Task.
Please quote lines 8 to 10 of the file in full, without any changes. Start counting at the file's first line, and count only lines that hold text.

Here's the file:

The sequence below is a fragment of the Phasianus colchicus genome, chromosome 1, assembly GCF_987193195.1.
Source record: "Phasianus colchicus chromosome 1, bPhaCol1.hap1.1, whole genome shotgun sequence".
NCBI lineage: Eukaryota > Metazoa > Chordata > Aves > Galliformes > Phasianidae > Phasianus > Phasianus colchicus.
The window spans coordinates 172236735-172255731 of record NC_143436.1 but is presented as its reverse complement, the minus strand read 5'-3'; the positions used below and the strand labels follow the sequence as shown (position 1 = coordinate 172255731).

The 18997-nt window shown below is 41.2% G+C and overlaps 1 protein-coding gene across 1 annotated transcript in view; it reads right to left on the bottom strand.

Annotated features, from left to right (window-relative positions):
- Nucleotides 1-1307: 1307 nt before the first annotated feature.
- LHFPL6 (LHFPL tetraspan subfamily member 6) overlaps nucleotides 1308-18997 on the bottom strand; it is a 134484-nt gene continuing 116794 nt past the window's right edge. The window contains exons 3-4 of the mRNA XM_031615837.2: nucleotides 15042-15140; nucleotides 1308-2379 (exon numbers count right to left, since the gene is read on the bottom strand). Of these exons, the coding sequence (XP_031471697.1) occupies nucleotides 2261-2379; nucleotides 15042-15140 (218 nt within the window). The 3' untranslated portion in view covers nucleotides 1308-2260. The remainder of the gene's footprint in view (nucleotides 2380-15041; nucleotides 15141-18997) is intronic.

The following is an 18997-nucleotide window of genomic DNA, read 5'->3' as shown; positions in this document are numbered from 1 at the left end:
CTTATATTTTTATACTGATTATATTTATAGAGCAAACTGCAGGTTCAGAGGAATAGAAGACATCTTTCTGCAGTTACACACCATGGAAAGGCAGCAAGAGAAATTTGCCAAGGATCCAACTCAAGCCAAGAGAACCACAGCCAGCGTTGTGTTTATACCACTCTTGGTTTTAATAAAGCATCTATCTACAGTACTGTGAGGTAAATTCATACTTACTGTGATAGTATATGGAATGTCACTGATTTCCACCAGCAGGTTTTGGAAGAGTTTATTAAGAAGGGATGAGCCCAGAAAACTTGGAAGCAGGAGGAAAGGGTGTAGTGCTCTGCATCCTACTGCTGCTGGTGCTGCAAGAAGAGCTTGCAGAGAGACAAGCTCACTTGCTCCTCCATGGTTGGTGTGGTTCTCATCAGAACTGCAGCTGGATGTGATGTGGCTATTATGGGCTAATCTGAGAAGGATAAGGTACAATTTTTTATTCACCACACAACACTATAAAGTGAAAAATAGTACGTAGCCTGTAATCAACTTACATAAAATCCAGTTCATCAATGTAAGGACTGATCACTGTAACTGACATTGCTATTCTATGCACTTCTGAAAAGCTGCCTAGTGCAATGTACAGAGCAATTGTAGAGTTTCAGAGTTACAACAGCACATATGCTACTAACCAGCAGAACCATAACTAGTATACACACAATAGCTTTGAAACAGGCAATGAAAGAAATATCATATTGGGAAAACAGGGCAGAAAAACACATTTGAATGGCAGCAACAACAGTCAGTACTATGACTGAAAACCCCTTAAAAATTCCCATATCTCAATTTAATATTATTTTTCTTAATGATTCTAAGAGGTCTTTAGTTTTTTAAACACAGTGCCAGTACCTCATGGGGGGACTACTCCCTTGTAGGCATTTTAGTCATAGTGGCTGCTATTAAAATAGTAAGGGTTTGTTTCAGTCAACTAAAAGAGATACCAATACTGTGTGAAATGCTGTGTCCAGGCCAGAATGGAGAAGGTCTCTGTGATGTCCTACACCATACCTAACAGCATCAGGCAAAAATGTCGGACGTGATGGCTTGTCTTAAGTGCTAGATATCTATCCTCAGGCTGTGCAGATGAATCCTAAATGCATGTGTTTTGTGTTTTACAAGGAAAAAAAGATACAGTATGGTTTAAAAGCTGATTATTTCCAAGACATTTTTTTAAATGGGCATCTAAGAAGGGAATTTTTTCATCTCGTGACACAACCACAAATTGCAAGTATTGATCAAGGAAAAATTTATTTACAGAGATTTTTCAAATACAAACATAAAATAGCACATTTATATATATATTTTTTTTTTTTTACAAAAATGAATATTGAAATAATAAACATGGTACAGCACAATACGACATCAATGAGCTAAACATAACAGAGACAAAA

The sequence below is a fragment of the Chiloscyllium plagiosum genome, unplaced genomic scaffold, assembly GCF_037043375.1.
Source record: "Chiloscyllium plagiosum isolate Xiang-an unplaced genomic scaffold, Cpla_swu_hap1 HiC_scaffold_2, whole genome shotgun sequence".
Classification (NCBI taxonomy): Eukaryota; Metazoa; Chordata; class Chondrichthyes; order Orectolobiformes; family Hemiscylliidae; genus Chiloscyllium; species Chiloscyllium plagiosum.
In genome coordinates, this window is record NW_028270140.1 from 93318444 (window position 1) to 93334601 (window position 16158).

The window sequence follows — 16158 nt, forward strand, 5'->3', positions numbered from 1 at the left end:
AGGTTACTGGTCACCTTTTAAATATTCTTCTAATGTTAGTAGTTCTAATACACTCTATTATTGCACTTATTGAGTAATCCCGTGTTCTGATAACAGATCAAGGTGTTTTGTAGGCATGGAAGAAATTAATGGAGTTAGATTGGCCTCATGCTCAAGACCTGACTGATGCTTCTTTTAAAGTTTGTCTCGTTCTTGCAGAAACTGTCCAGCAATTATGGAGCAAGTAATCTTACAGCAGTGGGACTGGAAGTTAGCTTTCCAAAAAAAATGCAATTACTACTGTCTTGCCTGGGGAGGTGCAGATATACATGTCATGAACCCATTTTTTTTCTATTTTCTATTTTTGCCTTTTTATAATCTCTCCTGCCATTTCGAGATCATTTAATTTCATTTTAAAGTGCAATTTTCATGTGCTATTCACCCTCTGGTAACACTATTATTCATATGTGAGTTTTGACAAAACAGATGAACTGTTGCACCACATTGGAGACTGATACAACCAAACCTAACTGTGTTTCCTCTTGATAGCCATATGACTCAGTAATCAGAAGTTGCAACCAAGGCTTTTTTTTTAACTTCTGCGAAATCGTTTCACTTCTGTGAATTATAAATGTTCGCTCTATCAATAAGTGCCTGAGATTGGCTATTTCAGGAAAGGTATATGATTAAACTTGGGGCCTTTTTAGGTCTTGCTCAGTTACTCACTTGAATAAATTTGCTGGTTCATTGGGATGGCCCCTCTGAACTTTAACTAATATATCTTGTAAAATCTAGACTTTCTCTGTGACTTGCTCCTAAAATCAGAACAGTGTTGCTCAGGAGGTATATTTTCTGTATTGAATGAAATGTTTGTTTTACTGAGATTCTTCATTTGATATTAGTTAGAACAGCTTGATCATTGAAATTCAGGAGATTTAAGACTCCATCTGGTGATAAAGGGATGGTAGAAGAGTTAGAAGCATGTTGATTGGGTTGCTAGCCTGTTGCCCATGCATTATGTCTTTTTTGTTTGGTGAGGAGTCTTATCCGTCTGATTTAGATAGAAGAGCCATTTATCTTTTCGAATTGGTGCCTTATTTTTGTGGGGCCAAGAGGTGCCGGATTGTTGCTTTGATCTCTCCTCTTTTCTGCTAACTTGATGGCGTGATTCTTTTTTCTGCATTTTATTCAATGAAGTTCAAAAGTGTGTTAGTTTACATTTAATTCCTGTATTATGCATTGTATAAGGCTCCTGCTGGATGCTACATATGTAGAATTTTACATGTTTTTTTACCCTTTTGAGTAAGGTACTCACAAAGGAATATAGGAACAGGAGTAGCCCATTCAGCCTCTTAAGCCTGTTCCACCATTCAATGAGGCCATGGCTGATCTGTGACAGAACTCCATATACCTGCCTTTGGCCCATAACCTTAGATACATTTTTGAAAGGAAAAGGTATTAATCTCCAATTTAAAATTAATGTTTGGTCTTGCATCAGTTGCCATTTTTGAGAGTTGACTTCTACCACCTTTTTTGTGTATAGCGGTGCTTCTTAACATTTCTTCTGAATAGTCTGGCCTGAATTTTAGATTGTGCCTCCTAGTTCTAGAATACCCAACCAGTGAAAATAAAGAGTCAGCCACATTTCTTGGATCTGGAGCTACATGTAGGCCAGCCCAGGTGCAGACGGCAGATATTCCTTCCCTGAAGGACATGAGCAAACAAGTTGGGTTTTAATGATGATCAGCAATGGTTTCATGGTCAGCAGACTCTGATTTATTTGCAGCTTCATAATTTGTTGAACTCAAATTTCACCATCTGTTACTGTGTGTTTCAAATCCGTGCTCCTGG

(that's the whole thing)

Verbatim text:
- LHFPL6 (LHFPL tetraspan subfamily member 6) overlaps nucleotides 1308-18997 on the bottom strand; it is a 134484-nt gene continuing 116794 nt past the window's right edge. The window contains exons 3-4 of the mRNA XM_031615837.2: nucleotides 15042-15140; nucleotides 1308-2379 (exon numbers count right to left, since the gene is read on the bottom strand). Of these exons, the coding sequence (XP_031471697.1) occupies nucleotides 2261-2379; nucleotides 15042-15140 (218 nt within the window). The 3' untranslated portion in view covers nucleotides 1308-2260. The remainder of the gene's footprint in view (nucleotides 2380-15041; nucleotides 15141-18997) is intronic.

The following is an 18997-nucleotide window of genomic DNA, read 5'->3' as shown; positions in this document are numbered from 1 at the left end:
CTTATATTTTTATACTGATTATATTTATAGAGCAAACTGCAGGTTCAGAGGAATAGAAGACATCTTTCTGCAGTTACACACCATGGAAAGGCAGCAAGAGAAATTTGCCAAGGATCCAACTCAAGCCAAGAGAACCACAGCCAGCGTTGTGTTTATACCACTCTTGGTTTTAATAAAGCATCTATCTACAGTACTGTGAGGTAAATTCATACTTACTGTGATAGTATATGGAATGTCACTGATTTCCACCAGCAGGTTTTGGAAGAGTTTATTAAGAAGGGATGAGCCCAGAAAACTTGGAAGCAGGAGGAAAGGGTGTAGTGCTCTGCATCCTACTGCTGCTGGTGCTGCAAGAAGAGCTTGCAGAGAGACAAGCTCACTTGCTCCTCCATGGTTGGTGTGGTTCTCATCAGAACTGCAGCTGGATGTGATGTGGCTATTATGGGCTAATCTGAGAAGGATAAGGTACAATTTTTTATTCACCACACAACACTATAAAGTGAAAAATAGTACGTAGCCTGTAATCAACTTACATAAAATCCAGTTCATCAATGTAAGGACTGATCACTGTAACTGACATTGCTATTCTATGCACTTCTGAAAAGCTGCCTAGTGCAATGTACAGAGCAATTGTAGAGTTTCAGAGTTACAACAGCACATATGCTACTAACCAGCAGAACCATAACTAGTATACACACAATAGCTTTGAAACAGGCAATGAAAGAAATATCATATTGGGAAAACAGGGCAGAAAAACACATTTGAATGGCAGCAACAACAGTCAGTACTATGACTGAAAACCCCTTAAAAATTCCCATATCTCAATTTAATATTATTTTTCTTAATGATTCTAAGAGGTCTTTAGTTTTTTAAACACAGTGCCAGTACCTCATGGGGGGACTACTCCCTTGTAGGCATTTTAGTCATAGTGGCTGCTATTAAAATAGTAAGGGTTTGTTTCAGTCAACTAAAAGAGATACCAATACTGTGTGAAATGCTGTGTCCAGGCCAGAATGGAGAAGGTCTCTGTGATGTCCTACACCATACCTAACAGCATCAGGCAAAAATGTCGGACGTGATGGCTTGTCTTAAGTGCTAGATATCTATCCTCAGGCTGTGCAGATGAATCCTAAATGCATGTGTTTTGTGTTTTACAAGGAAAAAAAGATACAGTATGGTTTAAAAGCTGATTATTTCCAAGACATTTTTTTAAATGGGCATCTAAGAAGGGAATTTTTTCATCTCGTGACACAACCACAAATTGCAAGTATTGATCAAGGAAAAATTTATTTACAGAGATTTTTCAAATACAAACATAAAATAGCACATTTATATATATATTTTTTTTTTTTTACAAAAATGAATATTGAAATAATAAACATGGTACAGCACAATACGACATCAATGAGCTAAACATAACAGAGACAAAA